Manchester had The Hollies, Freddie and the Dreamers and Morrissey.
Morrissey fans head to a graveyard, too: Southern Cemetery in Didsbury, where the singer was supposed to have saught inspiration. While there, they inscribe their name on the gates.
ART: The Hermitage in St Petersburg is one of the world's greatest museums of art, and its collection of Impressionism is the highlight of its 15,000 paintings. To walk every corridor involves a trek of 13 miles.
Manchester City Art Gallery, a good provincial collection, includes a mock-up of LS Lowry's studio.
FOOTBALL: Zenit Leningrad were originally known as Stalin Leningrad. The name change was insisted upon by the Kremlin after a particularly disastrous sequence of results, for fear that they would reflect badly on the leader.
Manchester has a team called City and another called United.
PUBS: The John Bull on Nevski Prospekt is the closest thing to Manchester's Mark Addy bar, but a more intriguing prospect for the press is the Dom Zhurnallista - the Journalists' House. It boasts drunks in one corner, dancers in another, incompetent band in a third, and cloakroom - complete with glowering attendant - completing the picture. A wad of dollars rather than a press card is the best guarantee of admission.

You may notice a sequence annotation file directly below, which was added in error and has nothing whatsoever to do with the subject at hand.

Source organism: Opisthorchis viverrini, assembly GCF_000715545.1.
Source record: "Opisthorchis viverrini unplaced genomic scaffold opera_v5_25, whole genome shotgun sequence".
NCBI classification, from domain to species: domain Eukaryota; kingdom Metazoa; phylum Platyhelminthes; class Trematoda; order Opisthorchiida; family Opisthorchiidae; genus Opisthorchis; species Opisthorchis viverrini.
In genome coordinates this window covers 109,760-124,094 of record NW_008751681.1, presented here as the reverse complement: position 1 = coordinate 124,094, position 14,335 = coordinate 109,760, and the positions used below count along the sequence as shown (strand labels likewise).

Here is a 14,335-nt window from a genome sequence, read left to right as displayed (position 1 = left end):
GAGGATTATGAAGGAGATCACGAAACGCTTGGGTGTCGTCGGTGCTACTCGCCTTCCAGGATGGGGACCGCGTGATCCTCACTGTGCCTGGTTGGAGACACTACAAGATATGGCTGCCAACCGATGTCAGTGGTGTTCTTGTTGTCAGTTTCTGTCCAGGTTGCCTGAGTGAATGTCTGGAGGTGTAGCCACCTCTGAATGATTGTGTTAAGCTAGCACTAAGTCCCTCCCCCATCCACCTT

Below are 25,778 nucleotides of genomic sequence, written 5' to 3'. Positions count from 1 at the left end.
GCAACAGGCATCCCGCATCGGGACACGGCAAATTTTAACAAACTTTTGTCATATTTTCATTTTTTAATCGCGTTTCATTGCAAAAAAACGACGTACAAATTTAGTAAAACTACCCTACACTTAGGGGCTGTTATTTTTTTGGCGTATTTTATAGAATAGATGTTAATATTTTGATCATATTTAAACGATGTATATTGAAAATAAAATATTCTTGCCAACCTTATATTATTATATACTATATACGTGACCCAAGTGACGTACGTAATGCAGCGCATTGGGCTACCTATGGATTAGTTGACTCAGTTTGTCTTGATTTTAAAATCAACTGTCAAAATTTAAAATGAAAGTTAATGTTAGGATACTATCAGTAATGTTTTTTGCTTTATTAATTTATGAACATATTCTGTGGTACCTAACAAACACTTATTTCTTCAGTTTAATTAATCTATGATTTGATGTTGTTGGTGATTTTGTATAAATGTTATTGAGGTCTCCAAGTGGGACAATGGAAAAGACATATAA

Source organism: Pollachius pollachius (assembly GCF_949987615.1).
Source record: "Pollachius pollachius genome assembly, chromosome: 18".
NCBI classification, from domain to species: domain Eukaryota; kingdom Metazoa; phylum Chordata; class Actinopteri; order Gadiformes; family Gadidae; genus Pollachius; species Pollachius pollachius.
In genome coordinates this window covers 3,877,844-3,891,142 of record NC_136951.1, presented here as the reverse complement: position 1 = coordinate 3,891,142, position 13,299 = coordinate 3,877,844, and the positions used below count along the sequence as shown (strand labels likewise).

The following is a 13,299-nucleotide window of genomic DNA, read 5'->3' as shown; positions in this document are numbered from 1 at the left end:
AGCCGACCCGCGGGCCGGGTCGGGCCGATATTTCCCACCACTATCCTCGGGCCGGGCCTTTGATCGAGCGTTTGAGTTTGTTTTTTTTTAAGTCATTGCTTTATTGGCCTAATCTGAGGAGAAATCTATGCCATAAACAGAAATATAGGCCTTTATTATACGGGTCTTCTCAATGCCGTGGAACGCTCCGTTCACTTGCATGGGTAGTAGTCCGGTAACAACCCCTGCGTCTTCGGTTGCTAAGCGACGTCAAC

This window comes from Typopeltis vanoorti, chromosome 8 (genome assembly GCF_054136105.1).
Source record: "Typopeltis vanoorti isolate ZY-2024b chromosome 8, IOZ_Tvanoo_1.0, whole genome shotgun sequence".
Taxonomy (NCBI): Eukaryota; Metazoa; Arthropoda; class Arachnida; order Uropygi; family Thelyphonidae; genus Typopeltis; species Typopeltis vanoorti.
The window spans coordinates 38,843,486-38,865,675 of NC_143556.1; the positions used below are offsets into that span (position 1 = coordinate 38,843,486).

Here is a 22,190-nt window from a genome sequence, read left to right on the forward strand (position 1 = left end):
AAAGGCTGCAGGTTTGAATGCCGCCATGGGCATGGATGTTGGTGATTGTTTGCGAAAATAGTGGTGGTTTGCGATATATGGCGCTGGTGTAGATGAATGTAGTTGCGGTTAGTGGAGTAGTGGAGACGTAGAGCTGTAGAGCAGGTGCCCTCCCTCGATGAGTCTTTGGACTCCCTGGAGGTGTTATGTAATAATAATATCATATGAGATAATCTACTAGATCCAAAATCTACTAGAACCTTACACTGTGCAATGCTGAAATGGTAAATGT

Manchester has Cheerleaders, a bar where Ryan Giggs and Eric Cantona can be seen most Wednesday nights. A wad helps there, too.
SHOPPING: Gostiny Dvor, St Petersburg's old Imperial shopping complex, resembles a branch of Littlewood's these days. That's because it is.
Manchester's Arndale Centre is the ugliest building in Europe.
Simon Calder (Photograph omitted)Reuse content